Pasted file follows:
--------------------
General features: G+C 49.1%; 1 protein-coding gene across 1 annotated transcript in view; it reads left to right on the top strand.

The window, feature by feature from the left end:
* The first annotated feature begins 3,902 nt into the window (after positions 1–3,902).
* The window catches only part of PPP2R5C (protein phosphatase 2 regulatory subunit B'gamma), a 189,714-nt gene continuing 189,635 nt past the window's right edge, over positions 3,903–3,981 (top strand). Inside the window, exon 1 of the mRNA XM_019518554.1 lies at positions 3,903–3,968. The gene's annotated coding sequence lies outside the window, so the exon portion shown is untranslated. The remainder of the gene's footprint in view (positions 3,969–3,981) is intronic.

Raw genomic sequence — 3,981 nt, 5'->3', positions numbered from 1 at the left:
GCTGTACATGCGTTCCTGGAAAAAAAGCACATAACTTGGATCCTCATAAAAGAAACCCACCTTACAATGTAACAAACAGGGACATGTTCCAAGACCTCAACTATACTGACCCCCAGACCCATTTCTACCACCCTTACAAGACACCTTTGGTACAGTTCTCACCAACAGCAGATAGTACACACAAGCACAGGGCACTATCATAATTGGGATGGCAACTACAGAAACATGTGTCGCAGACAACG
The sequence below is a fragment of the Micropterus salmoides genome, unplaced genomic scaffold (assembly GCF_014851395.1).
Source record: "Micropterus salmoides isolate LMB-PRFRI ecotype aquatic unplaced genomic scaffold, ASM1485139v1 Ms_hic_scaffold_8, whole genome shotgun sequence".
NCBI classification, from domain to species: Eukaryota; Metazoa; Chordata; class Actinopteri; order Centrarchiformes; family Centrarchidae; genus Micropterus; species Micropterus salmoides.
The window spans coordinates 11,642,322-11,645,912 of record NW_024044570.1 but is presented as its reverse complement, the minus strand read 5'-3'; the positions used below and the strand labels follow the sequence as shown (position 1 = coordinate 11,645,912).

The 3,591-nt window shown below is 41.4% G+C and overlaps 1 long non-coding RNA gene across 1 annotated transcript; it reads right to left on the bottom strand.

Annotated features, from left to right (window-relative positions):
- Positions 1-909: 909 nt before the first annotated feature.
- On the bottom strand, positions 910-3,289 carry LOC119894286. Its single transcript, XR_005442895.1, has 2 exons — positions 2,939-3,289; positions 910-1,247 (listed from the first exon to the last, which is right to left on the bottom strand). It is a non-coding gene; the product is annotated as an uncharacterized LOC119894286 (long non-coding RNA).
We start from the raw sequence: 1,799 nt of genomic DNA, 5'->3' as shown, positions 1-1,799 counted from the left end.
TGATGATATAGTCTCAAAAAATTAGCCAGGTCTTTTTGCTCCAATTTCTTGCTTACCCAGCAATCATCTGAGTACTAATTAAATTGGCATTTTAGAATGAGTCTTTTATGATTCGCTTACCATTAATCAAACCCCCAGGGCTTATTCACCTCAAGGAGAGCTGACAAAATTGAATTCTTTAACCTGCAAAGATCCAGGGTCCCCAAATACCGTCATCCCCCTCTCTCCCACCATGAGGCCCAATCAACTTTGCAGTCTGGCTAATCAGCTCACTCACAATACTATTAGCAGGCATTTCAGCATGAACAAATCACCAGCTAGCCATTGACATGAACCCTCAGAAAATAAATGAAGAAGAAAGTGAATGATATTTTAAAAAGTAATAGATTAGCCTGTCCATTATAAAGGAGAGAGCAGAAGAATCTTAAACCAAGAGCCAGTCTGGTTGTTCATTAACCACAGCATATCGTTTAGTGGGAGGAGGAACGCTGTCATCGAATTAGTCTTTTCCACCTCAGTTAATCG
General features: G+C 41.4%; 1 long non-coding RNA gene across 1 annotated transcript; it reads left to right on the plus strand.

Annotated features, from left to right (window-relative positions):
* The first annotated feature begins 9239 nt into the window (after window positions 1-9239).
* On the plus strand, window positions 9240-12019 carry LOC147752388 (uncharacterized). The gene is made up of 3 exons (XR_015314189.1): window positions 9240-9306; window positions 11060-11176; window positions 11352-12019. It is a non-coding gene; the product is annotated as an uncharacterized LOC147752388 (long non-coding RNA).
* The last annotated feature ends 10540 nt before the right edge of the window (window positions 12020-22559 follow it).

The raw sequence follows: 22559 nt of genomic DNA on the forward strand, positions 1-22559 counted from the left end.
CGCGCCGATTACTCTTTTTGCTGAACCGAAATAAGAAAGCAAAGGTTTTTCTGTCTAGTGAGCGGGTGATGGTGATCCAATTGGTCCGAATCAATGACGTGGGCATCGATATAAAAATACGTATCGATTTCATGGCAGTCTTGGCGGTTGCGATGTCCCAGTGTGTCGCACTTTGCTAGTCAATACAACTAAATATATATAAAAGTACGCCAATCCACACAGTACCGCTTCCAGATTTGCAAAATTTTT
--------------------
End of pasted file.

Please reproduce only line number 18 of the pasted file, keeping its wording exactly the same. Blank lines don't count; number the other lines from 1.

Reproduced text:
Annotated features, from left to right (window-relative positions):